Purpose of lunging? - Page 3 - The Horse Forum
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post #21 of 37 Old 12-08-2015, 07:58 PM
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How about long lining/reining? Lead reining is another option too. Lunging is considered more challenging for the horse, going round and round in circles.
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post #22 of 37 Old 12-08-2015, 08:14 PM
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When I was having issues with my back and hip, I was lunging more than riding. But I don't just stand in a circle. I spiral my horse in and out, use cones to serpentine through, ground poles, and the area I lunged has a nice sloped area that I use to help him balance himself down hill at the trot, and canter up.

Now that I'm back in the saddle, I don't lunge as much.
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post #23 of 37 Old 12-08-2015, 08:57 PM
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Lunging is a good thing for any horse to know how to do. Beyond knowing how I think there needs to be something specific that you are trying to accomplish by it, and some of the other posters have offered some good examples. I do not like seeing people run their horse around in a circle just because they think it's "good" for him, and I also know one BO who encourages it. I am not saying that some correct lunging before riding can't be beneficial for some horses, but just being chased around with a whip can adversely affect others. I have also seen a few riders use lunging as punishment for something the horse has done under saddle. I don't understand that mentality, but so much for my rant.

I used lunging to retrain a confirmed bucker. he knew two things under saddle. Stand still and buck you off. He rather liked lunging because he didn't feel pressured and the first rider he accepted sat on him and did nothing while he was lunged. Also, if it was not for seeing a problem that my mare had cantering on a lunge I would not have realized that she had some back issues as quickly. Right now I am doing some limited lunging with her with side reins and working on transitions, verbal cues, and varying the size of the circles. She is doing very well but seems to want to move on to something new once she learns something so I keep the sessions short.
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post #24 of 37 Old 12-08-2015, 10:46 PM Thread Starter
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So the vet was in today to float his teeth and give him his Strangles vaccine since we are travelling to a trainer soon and she requires it. I asked him to give him a good go-over and the vet thinks he's in perfect health. So I really don't think he's resisting lunging because of physical issues which magically do not manifest themselves when a rider is on him. I think he just can't get excited about it the way he does about jumping or riding or heck, even groundwork is something he enjoys more than walking around in a circle.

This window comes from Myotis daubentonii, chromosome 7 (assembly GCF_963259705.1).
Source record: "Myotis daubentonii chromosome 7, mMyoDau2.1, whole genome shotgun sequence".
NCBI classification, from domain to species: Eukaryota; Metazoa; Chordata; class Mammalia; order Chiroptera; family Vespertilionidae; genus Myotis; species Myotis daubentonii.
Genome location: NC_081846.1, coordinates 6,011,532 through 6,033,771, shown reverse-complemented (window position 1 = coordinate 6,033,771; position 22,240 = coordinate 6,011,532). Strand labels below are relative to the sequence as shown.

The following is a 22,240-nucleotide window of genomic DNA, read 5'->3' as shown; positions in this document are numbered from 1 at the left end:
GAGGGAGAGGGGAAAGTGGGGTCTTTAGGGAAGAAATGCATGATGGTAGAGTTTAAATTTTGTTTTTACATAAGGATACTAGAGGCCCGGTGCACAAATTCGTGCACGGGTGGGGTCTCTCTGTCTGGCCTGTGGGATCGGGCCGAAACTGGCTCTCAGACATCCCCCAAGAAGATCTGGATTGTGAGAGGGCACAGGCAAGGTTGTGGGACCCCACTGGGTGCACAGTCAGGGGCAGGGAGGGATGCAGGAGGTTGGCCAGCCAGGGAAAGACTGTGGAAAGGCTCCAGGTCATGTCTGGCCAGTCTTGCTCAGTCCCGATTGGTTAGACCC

He is far from green. He does not need to blow off steam before being ridden. We've already determined that he is sound. He has no bad habits or issues we need to resolve. He WILL lunge, but isn't throwing himself into it with the same level of enthusiasm. And yes, I am using a verbal cue for the canter (kissing noise). I am upping the pressure by making myself bigger, more energetic, pushing him with my body, agitating the whip, but still no canter. I think I would have to actually run over and smack him on the rump. Yet, when he's got a rider on him, he happily canters on the first ask.

Maybe I'm doing it all wrong. But overall, I'd rather ride him than lunge him and he'd rather be ridden so... I guess we're going to ride unless it becomes necessary to lunge again for some reason. Looking forward to a trail ride on Friday.

I really appreciate all your thoughts.
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post #25 of 37 Old 12-08-2015, 11:28 PM
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you are still getting to know him. there'll come a day when just a kiss from you, and a little 'push' with body language, and he'll canter.

when you do (if you do) try lunging again, with a horse that sucks back, what is important is GETTING the upward transition. NOT HOLDING the new gait.

so, once he gives you the asked for canter, you stop all pressure and let him come back down to whatever gait he likes. he will learn that freedom comes in moving briskly forward, because he gets out of the work as soon as he does.